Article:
His writing is the only bad writing in Enslaved. Monkey and Trip’s dialogue grows more and more friendly as the story progresses. It’s impressive how fantastic Monkey and Trip are though the other companion is just an annoying tiny man that needs to be smacked around a bit.

The aforementioned headband concept is fairly straightforward. The person that places the headband on you controls you. If the person that controls you dies, you die. The controller can pretty much kill you any time he/she wants to with a simple command. At first I found this concept to be fairly interesting but they don’t use the idea for much throughout most of the game, except for giving an excuse to kill you when you wander too far away from Trip. It makes no sense why she would kill you because you stepped a few feet out of where you were supposed to go but I digress. At the very end of the game, the headband concept is finally used for something and it is quite fantastic.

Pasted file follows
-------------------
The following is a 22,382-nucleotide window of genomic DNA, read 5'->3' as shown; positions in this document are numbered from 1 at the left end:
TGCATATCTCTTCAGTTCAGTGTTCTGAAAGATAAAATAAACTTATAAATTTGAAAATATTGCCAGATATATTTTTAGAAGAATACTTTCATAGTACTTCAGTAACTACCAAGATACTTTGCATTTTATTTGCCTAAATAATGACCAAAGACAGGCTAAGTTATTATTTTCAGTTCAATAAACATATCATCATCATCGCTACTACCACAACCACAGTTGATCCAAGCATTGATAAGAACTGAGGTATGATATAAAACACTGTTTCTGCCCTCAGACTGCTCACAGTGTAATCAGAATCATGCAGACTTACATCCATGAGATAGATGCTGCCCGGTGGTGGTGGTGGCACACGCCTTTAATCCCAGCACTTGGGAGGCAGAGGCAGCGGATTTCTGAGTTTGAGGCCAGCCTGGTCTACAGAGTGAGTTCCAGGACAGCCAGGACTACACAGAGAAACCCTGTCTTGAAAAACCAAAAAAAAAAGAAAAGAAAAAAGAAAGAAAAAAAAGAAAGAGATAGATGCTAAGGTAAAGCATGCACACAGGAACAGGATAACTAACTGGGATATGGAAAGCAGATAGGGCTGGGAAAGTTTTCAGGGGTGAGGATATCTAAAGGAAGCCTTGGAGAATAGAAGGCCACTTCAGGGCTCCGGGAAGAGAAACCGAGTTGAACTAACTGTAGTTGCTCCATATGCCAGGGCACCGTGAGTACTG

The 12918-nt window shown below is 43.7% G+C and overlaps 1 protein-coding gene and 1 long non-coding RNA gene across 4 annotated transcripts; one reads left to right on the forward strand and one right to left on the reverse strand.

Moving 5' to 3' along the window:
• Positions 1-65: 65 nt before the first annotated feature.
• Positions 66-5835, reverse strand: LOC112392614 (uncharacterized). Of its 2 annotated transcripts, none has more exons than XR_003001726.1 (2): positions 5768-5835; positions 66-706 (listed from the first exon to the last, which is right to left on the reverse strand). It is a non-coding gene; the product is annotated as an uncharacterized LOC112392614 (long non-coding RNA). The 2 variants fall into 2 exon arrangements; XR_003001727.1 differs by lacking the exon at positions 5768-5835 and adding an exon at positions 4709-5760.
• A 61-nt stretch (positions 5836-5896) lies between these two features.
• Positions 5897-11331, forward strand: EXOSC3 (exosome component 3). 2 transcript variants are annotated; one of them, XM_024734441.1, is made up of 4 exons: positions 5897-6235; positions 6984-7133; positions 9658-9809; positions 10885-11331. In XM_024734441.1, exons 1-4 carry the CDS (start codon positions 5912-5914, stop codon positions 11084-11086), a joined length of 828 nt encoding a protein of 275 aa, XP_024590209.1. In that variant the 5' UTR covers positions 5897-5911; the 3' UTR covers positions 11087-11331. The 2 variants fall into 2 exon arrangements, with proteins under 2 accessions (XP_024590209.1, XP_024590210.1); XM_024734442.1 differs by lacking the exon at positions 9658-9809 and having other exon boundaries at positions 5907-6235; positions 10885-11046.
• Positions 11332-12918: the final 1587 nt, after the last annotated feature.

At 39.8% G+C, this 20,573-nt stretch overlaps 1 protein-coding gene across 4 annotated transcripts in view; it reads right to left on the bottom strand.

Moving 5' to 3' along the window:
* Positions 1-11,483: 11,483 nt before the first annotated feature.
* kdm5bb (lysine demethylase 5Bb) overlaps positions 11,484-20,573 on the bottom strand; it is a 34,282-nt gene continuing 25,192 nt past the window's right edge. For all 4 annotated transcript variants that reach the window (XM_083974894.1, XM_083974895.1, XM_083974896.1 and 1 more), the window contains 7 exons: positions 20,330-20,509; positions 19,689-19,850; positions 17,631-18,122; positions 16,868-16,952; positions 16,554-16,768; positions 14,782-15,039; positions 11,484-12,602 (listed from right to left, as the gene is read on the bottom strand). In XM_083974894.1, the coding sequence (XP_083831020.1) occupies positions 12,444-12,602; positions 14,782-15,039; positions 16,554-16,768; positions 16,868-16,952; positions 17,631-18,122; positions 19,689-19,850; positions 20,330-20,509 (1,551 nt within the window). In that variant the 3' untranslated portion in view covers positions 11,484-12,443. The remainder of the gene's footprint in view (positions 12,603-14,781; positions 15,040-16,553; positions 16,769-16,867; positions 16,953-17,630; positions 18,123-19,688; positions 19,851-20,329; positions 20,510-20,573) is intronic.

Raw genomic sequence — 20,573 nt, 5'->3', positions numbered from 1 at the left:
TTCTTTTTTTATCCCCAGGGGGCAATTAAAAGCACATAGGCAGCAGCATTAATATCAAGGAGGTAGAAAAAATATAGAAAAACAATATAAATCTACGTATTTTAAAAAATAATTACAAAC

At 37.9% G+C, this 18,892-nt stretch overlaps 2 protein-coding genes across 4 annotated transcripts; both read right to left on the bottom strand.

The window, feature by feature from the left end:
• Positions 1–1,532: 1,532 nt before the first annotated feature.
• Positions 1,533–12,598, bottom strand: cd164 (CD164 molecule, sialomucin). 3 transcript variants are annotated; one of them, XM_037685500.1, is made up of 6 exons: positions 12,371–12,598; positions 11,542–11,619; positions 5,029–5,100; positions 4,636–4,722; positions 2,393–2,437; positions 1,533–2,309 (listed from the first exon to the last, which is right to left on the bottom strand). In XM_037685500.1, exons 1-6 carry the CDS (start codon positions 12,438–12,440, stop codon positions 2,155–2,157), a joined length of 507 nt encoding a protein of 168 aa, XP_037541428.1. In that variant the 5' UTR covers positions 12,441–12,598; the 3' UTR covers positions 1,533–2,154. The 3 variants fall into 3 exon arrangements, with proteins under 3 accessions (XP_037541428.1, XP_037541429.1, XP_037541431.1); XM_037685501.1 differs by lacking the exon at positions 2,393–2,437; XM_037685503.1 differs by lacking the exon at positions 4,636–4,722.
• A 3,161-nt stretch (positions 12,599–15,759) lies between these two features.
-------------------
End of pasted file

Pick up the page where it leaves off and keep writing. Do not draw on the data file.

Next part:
Platforming in Enslaved manages to be very accessible while still being fun to use and a beauty to watch. Watching Monkey sling himself across a huge gap then just barely grasping onto the edge is a delight mainly because of the near flawless animation system in the platforming. It’s simple platforming that you’ve seen in games like Assassins Creed where you hold the stick in a certain direction, press A, and Monkey flies. To add to the forgivingness of it is the fact that it doesn’t allow you to jump to a place where there isn’t a handhold. I’m not sure if it’s because it’s a great feature or because I’m terrible at video games but I loved this. It eliminated the issues I had with games such as Uncharted 2 where I thought the animation was great but I never really had any idea of where I could and could not jump.